Dusty Rhodes and the River Band's songwriting process works in mysterious ways.  Photo by Brent Murrell.
Dusty Rhodes and the River Band's songwriting process works in mysterious ways. Photo by Brent Murrell.

What Would Jesus Play?

Dusty Rhodes and the River Band are clearly God's favorite classic-rockin' folk band from Orange County. Look at the evidence: The group's lead singer/guitarist is named Kyle Divine, and banjo/lap-steel guitarist and singer/songwriter Edson Choi once played in a Christian gospel-rap group. Then there's the divine intervention that has steered the band in the five years since Divine (the Dusty, not the God) and Dustin Apodaca (yet another singer who plays keyboard/accordion) were Cal State Fullerton students.

"He gave me a disc of him singing and playing all the instruments," Divine remembers. "It was sloppy and all over the place, but it was really good." The pair set about writing songs based on their love of classic rock—and a healthy disdain for the pop-punk and Radiohead most other OC bands their age were trying to ape. "I'm originally from Kansas, so all we had was classic rock on the radio. Dustin's from Anaheim, but his parents were big into classic rock, too."

Dylan and the Band, the three-part harmonies of the Beatles/Beach Boys, the Southern-fried soul of the Allman Brothers, even the violin riffin' of the Charlie Daniels Band—and a whole lotta Rolling Stones circa Gram Parsons—all made their way into Dusty's music, which has become a sing-along barroom hootenanny that sounds like the Polyphonic Spree covering Tom Waits. All of which is apparently part of God's plan, not Divine's. His plan was to be a fuddy-duddy acoustic band.

"Originally, I wanted it just to be this folk thing," he admits. "But Edson wanted to be able to play all this classic-rock guitar."

And when the Dusties recorded their sensational First You Live disc last year for otherwise-punk label Sideone Dummy Records, the happy accidents just kept on happening. Produced by Ikey Owens, SoCal rock's Billy Preston (see his keyboard work for Mars Volta, et al.), First You Live is nothing if not inspired. Violinist Andrea Babinski wrote out string and horn parts for the sea chanteys, murder ballads and Outlaws-ish rave-ups contained therein, and the players kept appearing like the Magi bearing gifts. Saxophone player Jared Parsons was originally in the studio to film a documentary. "Then we found out he played and told him to go get his horn," Divine says and laughs. The result sounds like Kurt Weill's Threepenny Opera as done by the Flying Burrito Brothers. Songs flow into one another; "Dear Honey"'s hung-over panhandler ("I drank away all my money/I spent the night on the street/I think I just lost my dear honey/Who's gonna take care of me?") sobers up in "Oh Icicle": "And you know she ain't comin' back/I guess it's time we face that fact."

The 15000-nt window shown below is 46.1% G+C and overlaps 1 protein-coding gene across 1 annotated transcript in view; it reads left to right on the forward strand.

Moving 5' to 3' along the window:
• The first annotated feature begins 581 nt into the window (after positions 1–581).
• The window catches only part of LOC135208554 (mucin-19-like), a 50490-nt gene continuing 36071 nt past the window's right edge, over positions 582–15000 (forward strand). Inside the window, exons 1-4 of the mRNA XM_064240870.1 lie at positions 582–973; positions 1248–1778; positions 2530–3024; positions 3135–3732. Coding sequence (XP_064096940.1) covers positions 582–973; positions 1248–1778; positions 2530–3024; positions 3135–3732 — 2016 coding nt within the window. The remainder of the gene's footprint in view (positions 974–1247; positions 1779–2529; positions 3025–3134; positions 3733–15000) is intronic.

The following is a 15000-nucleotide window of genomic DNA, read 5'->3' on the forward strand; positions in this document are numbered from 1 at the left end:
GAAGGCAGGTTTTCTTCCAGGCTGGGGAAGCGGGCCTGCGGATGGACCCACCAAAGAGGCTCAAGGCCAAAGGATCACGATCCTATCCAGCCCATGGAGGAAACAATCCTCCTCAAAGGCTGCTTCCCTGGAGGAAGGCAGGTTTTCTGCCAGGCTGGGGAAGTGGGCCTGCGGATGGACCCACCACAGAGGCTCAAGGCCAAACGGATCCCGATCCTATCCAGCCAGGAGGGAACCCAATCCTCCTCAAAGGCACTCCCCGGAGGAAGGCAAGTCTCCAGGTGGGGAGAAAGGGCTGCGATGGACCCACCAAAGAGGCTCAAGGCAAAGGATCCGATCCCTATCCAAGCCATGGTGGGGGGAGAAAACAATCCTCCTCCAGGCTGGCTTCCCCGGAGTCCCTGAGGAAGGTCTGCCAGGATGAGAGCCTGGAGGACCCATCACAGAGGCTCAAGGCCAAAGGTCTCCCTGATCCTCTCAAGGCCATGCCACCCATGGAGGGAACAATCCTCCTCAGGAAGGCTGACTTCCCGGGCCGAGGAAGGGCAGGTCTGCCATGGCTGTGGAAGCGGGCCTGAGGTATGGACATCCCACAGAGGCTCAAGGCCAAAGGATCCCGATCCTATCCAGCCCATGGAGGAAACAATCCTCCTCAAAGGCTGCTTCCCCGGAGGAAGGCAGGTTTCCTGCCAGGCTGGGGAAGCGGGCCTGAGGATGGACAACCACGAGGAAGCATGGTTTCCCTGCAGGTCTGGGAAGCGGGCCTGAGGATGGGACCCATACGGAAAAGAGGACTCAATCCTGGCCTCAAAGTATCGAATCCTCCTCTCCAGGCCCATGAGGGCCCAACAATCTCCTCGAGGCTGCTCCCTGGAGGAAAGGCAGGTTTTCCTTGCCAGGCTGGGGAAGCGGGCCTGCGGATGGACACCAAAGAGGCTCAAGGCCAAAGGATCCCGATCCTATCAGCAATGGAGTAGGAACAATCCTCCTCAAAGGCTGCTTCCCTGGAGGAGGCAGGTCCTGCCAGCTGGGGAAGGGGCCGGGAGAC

"The bands we grew up on made great albums, not just 10 songs put together like bands today do," Divine says with a sigh. Now might be a good time to interject that if not for the Hand of God, Dusty Rhodes could have been a white Bone Thugs-N-Harmony—or worse, a whiter Color Me Badd.

Before Divine, Apodaca and Choi came to the bluegrass-inflected classic rock, they had all been, they discovered, in various honky hip-hop groups. "I used to rap in an '80s-style group," Divine admits. "Dustin was in another one. Edson was in his Christian gospel-rap group. Now, we only rap when we're really drunk." Still, you can hear a kind of Slick Rick-by-way-of-Neil Young narrative in their songs, which, as Divine puts it, "are about people who kill people, people who get killed." Slick Rick couldn't have said it better.

In that way, Dusty Rhodes single-bandedly make the case that early hip-hop and classic rock share a pedigree of storytelling and quality songwriting that is missing from today's poppy punk and experimental post-rock fare. And for as good as First You Live is, Divine says the Dusties' true pulpit is the stage. They can play to the jam-band faithful (as they are on this tour opening for a born-again Blind Melon), the fans of Arcade Fire and labelmates Gogol Bordello, even crusty punks who can hear a more hicked-out Flogging Molly (also labelmates) in the Dusties. It may not have the horns-and-hall hootenanny vibe of the album, "But you get all that sweaty, drunk, jumpin'-around energy," Divine insists. From them—and, one supposes, those congregated. Can I get an "amen"? I mean, one the Dusties' haven't already gotten? Jee-zuss!

Dusty Rhodes and the River Band perform with Great Glass Elevator, the Living Suns, Francisco the Man and Down Jefferson at The Alley, 140 W. Wilshire Ave., Fullerton, (714) 738-6934; www.thealleyclub.com. Fri., 7 p.m. $10-$12. For More information, visit www.myspace.com/dustyrhodes.


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